My grandfather is beginning that last great adventure this life has to offer. He’s in the process of dying.
I call it a process, because it truly is. There is no stagnant, stationary thing called dying. The word itself implies process towards an inevitable conclusion. You do not die and that is the end of it. You commence dying until your breath, your spirit is no more a part of this temporary existence.
This is a post I’ve tried several times over the course of these last weeks, to write. Every time I begin, the screen blurs and I attempt to discover why my computer stopped working. Then I realize it’s not my computer.
My grandfather was born in a different time. He saw the Great Depression, World War II, and the rise and fall of world leaders. He not only saw them, he experienced every one of these events hands on. He worked as a young boy, bringing in money to help his family out of tough spots–and his parents weren’t caught by Social Services for “abusing” their child’s rights. He got either an 8th grade or high school education, but college wasn’t something he felt entitled to. Instead, he worked his butt off and started from the bottom up. He joined the navy, traveling in the Pacific on a massive battleship, enduring danger and hardship (and whipping his fellow soldiers at every card and dice game known to man–at least that’s how HE tells it). After the war, he learned the insurance business and became a mink farmer to take care of his new bride and the fast growing brood of children that would become 14 sons and daughters. He built his farm from the bottom up, enduring heat and cold and backbreaking labor to succeed with only his own, strong hands. He even found time to serve on several boards, stay involved in his kid’s school stuff, and found a credit union with several other prominent businessmen in their small town.
My grandfather is such a strong man. He’s been a pillar of faith and family togetherness for so long. Don’t get me wrong. I know all too well that he is only human. I’ve seen him at his best AND his worst. He was not always easy to get along with when I was growing up, but somewhere inside of myself, I KNEW he loved me. Me and all the rest of his beloved family.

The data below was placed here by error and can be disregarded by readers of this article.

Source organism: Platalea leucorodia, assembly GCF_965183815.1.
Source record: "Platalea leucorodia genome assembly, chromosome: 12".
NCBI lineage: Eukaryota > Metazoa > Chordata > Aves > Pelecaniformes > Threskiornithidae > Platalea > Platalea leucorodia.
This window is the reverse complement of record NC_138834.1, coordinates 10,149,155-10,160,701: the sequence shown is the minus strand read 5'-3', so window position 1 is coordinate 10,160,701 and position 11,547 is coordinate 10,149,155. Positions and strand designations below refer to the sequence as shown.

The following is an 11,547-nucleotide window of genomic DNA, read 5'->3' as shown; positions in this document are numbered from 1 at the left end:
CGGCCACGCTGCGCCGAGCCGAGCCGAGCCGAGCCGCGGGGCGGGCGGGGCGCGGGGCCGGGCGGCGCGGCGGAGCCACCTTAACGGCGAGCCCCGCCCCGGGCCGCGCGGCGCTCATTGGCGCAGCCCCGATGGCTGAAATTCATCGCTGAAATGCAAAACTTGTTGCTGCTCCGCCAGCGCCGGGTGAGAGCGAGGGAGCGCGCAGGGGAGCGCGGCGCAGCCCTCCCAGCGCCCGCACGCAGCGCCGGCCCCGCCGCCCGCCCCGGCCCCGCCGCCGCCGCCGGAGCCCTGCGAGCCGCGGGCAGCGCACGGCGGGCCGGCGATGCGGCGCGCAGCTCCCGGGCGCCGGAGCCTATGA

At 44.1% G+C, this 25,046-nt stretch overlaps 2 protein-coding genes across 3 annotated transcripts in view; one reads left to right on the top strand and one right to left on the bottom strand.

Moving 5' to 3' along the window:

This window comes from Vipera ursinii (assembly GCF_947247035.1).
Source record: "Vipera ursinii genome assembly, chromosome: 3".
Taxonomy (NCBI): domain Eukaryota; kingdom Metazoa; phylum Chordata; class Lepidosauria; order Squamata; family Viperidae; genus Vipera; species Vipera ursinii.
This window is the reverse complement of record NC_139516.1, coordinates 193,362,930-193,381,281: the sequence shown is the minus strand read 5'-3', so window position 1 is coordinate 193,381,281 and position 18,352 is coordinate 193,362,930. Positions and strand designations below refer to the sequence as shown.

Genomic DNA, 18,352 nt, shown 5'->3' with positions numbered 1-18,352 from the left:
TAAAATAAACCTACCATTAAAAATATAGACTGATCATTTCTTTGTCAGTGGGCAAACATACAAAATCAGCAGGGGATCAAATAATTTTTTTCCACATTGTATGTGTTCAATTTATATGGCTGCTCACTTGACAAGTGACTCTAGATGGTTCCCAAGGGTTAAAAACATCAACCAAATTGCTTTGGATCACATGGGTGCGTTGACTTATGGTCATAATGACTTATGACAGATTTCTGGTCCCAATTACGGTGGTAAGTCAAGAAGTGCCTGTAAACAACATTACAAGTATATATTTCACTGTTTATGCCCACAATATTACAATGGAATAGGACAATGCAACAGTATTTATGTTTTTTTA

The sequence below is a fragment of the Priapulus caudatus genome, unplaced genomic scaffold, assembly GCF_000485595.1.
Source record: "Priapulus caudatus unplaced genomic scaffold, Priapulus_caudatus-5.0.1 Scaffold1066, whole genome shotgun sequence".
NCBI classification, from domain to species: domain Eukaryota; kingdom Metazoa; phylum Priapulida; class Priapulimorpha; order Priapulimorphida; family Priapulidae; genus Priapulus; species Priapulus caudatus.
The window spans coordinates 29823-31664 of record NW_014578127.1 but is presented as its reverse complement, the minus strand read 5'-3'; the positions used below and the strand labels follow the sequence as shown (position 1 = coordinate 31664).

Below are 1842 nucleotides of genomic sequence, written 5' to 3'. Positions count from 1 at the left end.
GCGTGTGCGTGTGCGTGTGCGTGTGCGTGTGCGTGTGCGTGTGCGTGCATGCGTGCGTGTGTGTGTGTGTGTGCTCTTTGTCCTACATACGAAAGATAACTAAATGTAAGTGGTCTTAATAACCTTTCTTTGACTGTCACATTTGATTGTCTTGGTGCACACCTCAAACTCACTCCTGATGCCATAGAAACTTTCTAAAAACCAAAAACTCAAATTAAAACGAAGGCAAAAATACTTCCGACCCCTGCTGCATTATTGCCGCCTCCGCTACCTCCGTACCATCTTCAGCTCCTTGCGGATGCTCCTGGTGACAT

And now, I have the distinct honor and privilege of helping to take care of him at the end of his life. I will be using my nursing skills over the course of this next year as he enters that final stage of this life–that final, unknown chapter.
He’s ready to go. He’s said so over and over again. I think he’s just waiting until he gets home to his beloved farm to say goodbye for the last time.
Oh God, I’m not ready to say goodbye yet. I thought I was, because I know HE is. Watching him get more and more frail, seeing him lose his independence and strength, I’ve been preparing for quite a while to say goodbye. Somehow knowing that the end is so very near makes it that much harder for me. I can’t imagine what it must feel like for him.
There are a lot of people who don’t think it’s best for him to die in his own home. It would be easier, more convenient to let professionals take care of him in a skilled facility. And coming from a skilled perspective, I see sense in that–to a small degree. Having his family take on most of the burden of his cares and needs–that’s not an easy or convenient decision to make.
It’s also the most loving, AMAZING, selfless decision anyone could make. Will it be easy? No. Of course not. If we wanted easy, the nursing home would be his only option. He would be surrounded by strangers in a sick, dying atmosphere with every last shred of his dignity stripped from him in the final days.
I know what my choice would be…thank God, he is lucid enough to still make that decision.
This way, he will be surrounded by the family he loves, being cared for by the hands of those who know him and love him best. And in this small, dignified act, he can die in peace, bathed in grace and sacrificial love.
Now, all that needs to be done is for us all to forgive and heal and say goodbye. I pray to God it’s in that order.